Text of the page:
Iowa Supreme Court
DES MOINES -- An Iowa employer is not obliged to continue as primary health care provider for a retired employee if that employee can be covered by Medicare, the Iowa Supreme Court ruled today.
The decision affirms a wider trend of health insurers reducing costs incurred by older policyholders by either restricting coverage or raising co-payments, encouraging them to enroll in government plans instead.
In Gordon Harrington vs. University of Northern Iowa (# 107 / 04-1673), the Supreme Court affirmed a District Court ruling that a retiree's claim for primary coverage from UNI while eligible for coverage under Medicare Part B, be rejected. Part B covers doctors' visits, generally with a co-pay by the insured.
The Supreme Court wrote that the trial court correctly interpreted that under the UNI's health-care plan, that UNI would provide "only secondary coverage to a retiree who is eligible for Medicare Part B coverage." The court also affirmed that the retiree did not actually have to be enrolled in Part B for the clause to be effective.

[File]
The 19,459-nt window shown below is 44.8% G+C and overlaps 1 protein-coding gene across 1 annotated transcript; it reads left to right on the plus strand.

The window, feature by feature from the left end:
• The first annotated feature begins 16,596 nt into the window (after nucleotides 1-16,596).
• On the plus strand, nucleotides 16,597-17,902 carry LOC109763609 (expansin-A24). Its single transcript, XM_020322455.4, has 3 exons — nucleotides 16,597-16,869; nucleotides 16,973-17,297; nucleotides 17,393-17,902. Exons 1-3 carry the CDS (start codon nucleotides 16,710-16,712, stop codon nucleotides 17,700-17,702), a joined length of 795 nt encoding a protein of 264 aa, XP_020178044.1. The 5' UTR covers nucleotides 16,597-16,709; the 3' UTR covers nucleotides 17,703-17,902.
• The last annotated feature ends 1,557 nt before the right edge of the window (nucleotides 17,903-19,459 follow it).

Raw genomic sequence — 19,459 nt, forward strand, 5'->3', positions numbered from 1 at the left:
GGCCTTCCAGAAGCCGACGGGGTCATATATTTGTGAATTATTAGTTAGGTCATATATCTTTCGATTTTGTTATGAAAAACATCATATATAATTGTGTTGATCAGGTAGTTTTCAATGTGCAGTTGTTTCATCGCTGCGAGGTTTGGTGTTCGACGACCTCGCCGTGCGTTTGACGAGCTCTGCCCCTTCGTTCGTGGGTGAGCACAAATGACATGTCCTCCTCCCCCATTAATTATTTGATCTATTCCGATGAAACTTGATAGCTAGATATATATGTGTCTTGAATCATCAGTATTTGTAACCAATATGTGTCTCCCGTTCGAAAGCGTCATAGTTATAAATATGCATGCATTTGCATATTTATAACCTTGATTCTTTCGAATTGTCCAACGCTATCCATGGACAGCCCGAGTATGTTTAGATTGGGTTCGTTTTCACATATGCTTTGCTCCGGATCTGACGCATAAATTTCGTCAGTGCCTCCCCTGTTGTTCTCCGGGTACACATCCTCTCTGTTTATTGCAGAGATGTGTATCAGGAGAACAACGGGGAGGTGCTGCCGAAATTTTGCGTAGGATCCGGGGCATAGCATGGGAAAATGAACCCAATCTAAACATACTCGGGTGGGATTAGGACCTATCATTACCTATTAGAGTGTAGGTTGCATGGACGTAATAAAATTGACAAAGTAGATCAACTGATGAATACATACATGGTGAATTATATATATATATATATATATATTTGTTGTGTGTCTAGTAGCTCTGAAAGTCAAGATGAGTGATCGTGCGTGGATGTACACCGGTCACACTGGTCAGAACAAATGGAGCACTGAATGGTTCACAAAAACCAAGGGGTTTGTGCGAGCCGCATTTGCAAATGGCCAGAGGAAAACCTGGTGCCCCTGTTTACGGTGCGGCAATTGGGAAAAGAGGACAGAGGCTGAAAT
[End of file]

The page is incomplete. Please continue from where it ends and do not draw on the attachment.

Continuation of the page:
Similar legal struggles are playing out in other states. Pennsylvania residents covered by Independence Blue Cross have filed a class action suit against the insurer claiming its $1.2 billion surplus is too high at a time when the insurer is raising premiums and co-pays and cutting benefits.
And a recent case in Virginia revealed that the U.S. military's managed health-care program TRICARE for Life had "involuntarily" enrolled thousands of military retirees across the country in Medicare's new prescription-drug coverage (Part D). Retirees complain that Part D is more expensive and cumbersome than the old TRICARE plan.